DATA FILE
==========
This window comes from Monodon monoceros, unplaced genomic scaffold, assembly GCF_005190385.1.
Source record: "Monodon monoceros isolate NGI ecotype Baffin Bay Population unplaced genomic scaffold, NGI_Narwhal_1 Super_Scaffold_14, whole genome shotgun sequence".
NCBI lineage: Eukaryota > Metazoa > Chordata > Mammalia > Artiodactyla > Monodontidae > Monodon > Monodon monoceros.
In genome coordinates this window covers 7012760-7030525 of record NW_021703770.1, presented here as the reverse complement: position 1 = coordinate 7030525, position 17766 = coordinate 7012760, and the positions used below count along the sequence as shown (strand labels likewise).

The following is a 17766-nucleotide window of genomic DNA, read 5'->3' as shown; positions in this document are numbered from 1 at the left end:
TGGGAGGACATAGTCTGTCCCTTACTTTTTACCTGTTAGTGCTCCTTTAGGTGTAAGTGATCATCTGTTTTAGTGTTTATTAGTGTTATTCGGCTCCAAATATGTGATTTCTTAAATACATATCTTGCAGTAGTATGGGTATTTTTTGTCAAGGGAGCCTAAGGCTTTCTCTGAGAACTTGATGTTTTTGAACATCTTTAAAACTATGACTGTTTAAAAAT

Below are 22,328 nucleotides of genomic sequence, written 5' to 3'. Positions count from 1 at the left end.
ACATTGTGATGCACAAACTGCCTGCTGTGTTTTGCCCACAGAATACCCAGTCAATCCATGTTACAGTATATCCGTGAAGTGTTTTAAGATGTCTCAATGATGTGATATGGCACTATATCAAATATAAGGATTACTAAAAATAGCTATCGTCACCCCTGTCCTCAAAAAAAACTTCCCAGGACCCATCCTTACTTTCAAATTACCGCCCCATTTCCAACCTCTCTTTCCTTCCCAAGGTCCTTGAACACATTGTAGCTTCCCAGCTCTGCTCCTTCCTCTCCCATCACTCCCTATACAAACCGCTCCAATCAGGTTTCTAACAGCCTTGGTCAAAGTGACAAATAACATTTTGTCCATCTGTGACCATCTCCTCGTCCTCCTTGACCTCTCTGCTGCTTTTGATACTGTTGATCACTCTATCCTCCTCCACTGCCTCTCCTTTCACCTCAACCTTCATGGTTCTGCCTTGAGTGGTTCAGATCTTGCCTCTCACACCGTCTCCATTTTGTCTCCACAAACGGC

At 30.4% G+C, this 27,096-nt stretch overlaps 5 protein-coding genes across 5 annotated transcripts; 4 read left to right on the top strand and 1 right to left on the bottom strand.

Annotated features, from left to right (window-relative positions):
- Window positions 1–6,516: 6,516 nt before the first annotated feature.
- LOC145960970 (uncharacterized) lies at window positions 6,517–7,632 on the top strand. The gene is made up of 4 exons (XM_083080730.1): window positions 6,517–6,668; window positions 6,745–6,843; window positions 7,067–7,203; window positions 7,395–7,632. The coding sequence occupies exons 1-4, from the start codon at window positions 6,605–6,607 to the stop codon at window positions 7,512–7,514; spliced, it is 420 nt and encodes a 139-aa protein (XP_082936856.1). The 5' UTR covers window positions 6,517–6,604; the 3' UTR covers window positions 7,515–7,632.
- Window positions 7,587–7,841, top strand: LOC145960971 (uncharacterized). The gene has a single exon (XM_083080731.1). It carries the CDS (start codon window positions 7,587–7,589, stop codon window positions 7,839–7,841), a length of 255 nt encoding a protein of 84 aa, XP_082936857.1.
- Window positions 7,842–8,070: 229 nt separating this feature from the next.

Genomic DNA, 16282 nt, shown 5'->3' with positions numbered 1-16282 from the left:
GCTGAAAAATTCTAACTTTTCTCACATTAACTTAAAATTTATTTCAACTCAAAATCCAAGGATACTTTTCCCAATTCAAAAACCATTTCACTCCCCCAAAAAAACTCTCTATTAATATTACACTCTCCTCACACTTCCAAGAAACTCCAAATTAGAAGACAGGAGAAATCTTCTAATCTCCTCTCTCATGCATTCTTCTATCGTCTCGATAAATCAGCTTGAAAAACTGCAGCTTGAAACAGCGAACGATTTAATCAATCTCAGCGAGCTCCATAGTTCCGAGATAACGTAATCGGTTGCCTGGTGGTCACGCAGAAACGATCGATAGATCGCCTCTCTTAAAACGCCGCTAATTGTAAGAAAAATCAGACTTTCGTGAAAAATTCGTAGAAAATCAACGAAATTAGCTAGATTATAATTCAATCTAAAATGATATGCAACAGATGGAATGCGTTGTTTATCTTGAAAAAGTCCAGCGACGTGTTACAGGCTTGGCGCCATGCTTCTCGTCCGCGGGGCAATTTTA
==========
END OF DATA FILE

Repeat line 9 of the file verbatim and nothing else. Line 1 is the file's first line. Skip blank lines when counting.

At 30.4% G+C, this 27,096-nt stretch overlaps 5 protein-coding genes across 5 annotated transcripts; 4 read left to right on the top strand and 1 right to left on the bottom strand.